Once Matt had drilled all the holes I put the bolts and anchors in. Here's a little video about how they work, I fully understand it but am too lazy to explain.

 

 

When the bolts were tightly in place I used our dremmel tool to cut the tops off. In theory the beam should just slide right onto the topless bolts that are sticking out of the fireplace now.

 

 

In reality one of our bolts wasn't exactly what you would call level so it took quite a bit of muscling to get the beam on. I like to think of it as extra support. It really wasn't too bad, Matt just had to pull down on one of the bolts while Nate and I held the beam. Once it was lined up we just pounded it with a rubber mallet for a while. Just to clarify, when I say we I really mean Matt and Nate. I consider myself a very capable girl but there was just no comparison in hammer swinging ability.

 

 

After the beam was pounded in we all thought it still had a slight slope to it which was confirmed by our level. Nothing that my new bff's (shims) couldn't handle. Matt and Nate just applied a little upward pressure to the front while I slid some shims between the beam and the fireplace from underneath until all the bubbles were in their right spots.

 

 

And that brings us back around to the after picture! It's so much tidier now.

 

 

In fact, it looks so much better that I feel like a side by side before and after is necessary. Remember how turdy this area used to look?

 

 

Here's a few more beauty shots. This is actually my favorite view if it. I love that you can really see the contrast of the wood here, the concentric rings, and the little cracks radiating out from the center.

 

 

From above, you can see one of the little cord tubes that I got to hide the speaker wire. I just painted it grey to blend into the mortar a little better. I have another one on the side that I need to paint to match the bricks. I'll let you know how that goes.

 

 

Even the under side is pretty. This side had the most holes and cracks. There's a big one at the other end, but its still beautiful. I just love how dark this little section is, and just the irregularities that nature gives us.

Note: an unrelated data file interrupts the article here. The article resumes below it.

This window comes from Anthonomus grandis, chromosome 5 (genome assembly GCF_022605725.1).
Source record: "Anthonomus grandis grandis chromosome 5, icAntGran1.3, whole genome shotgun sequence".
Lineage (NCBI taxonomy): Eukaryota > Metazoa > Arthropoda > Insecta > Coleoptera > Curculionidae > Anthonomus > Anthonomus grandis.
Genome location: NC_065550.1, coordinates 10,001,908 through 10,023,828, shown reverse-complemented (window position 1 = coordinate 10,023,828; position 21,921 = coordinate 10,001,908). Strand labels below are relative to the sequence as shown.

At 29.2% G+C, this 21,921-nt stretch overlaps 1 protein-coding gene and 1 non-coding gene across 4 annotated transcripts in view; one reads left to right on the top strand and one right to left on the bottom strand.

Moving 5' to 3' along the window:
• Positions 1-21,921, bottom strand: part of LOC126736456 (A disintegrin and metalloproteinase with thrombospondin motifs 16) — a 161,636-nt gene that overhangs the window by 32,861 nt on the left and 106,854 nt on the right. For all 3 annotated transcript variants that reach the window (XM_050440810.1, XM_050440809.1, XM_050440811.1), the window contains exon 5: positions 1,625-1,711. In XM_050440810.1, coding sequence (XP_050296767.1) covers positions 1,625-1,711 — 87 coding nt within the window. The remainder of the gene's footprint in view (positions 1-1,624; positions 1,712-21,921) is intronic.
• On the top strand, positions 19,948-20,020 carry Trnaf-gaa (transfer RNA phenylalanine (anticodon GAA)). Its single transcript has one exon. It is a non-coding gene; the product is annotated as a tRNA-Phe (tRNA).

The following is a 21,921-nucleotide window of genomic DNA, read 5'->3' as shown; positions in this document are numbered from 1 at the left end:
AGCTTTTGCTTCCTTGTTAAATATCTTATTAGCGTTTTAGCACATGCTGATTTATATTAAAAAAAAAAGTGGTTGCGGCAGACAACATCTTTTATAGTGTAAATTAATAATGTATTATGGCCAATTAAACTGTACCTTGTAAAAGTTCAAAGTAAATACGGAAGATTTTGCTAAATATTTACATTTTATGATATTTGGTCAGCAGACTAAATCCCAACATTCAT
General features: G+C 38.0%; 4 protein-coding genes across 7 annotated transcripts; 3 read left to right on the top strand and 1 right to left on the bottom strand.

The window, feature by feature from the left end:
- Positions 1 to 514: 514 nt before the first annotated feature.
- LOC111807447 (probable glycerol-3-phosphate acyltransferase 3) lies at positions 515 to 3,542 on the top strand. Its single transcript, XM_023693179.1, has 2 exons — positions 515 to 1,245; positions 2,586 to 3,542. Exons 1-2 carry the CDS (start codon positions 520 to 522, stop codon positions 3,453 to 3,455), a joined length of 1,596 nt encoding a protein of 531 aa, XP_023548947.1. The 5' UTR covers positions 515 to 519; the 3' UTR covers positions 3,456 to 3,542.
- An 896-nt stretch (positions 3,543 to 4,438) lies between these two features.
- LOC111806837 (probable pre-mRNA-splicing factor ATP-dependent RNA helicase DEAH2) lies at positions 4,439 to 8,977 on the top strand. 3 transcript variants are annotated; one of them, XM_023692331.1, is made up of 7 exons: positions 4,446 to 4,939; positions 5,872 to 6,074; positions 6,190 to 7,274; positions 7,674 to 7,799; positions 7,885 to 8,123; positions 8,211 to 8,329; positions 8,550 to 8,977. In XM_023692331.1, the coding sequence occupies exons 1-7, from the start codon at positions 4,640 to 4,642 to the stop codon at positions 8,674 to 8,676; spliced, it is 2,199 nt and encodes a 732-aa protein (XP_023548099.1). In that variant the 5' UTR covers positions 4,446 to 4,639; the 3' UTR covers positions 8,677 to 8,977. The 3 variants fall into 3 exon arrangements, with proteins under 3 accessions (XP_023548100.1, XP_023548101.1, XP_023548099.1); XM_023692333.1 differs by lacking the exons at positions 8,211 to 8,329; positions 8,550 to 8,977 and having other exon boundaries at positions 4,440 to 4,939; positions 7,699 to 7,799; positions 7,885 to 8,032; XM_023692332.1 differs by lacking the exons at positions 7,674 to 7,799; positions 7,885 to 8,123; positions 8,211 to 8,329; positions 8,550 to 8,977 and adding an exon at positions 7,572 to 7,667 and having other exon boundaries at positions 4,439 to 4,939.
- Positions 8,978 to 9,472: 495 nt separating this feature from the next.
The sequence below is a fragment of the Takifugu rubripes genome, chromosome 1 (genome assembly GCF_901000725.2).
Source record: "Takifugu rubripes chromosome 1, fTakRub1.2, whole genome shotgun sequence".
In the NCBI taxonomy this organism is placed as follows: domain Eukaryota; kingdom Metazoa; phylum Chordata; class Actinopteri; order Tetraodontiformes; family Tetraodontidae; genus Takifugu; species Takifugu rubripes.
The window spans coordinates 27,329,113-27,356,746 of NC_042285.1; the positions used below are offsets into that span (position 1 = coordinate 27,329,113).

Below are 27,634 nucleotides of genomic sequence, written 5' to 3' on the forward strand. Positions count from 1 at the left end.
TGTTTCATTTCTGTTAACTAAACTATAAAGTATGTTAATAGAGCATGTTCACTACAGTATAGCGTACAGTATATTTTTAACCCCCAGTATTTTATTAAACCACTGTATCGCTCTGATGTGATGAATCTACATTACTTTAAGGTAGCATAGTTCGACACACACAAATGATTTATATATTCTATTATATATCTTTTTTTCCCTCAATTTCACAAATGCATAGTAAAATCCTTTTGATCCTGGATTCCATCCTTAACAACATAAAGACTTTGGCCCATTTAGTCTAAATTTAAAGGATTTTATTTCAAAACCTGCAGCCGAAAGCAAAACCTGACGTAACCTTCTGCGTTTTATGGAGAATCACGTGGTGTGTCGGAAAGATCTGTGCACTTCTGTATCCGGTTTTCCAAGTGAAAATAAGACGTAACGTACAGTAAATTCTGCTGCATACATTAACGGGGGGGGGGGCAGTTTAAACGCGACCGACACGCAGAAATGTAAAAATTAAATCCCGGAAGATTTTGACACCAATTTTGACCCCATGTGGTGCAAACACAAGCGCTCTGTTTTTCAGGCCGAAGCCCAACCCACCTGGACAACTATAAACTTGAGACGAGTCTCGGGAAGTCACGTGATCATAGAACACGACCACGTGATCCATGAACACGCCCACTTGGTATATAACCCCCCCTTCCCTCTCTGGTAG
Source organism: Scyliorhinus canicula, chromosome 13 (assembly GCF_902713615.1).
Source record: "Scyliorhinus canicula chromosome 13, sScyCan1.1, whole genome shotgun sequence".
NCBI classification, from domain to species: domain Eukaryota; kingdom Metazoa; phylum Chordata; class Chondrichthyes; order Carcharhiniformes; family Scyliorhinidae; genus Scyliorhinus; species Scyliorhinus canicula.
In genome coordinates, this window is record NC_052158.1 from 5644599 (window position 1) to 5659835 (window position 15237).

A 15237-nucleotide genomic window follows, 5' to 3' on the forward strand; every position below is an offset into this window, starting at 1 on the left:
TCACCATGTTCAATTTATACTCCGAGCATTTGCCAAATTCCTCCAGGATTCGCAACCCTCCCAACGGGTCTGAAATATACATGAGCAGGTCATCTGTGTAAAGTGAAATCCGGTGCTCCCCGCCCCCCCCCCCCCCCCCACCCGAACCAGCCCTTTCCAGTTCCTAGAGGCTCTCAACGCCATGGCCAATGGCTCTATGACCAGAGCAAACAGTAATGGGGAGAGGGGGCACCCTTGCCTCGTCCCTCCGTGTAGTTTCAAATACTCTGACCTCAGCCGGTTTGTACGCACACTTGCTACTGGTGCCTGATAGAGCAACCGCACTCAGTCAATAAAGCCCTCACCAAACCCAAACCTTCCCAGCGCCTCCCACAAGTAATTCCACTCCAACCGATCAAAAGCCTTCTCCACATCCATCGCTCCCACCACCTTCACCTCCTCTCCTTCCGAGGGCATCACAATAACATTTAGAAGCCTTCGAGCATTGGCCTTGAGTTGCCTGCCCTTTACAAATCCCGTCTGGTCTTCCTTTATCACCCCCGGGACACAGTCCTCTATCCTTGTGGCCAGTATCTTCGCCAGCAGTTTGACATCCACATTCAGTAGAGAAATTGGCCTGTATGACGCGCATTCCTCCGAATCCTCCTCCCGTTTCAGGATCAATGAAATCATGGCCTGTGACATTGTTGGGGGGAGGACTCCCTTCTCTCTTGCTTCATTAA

Now that we have a mantle I feel like decorating it. Who knew a big chunk of wood could be so festive! Do you have any projects that were easier/faster than you were expecting?

 

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8 comments

  1. This is absolutely gorgeous. I can't believe that wood only cost $20! I've never seen wood that color before and I LOVE it! And it is quite a contrast between the before and after. It truly looks amazing.

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  2. Wow! Must feel nice to have this big project done! it looks really unique and rustic-great job! (Now all you need is to paint it white--maybe :)

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  3. super fabulous. that is some tall fireplace! i love how you have the mantle be floating, like with nothing holding it. really is a modern look.

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  4. I have also made a great site about anti procrastination. By the way, I love your website and pictures and so on. Keep up the good work. See ya.

    ps. great house you've got there. I'm so jelly.

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  5. Excellent solution! I want to hang my tv but I can't seem to find a spot that I know I will be happy with. I wish I had a cool fireplace like this. Great look!

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  6. Can I ask where you got your $20 piece of wood???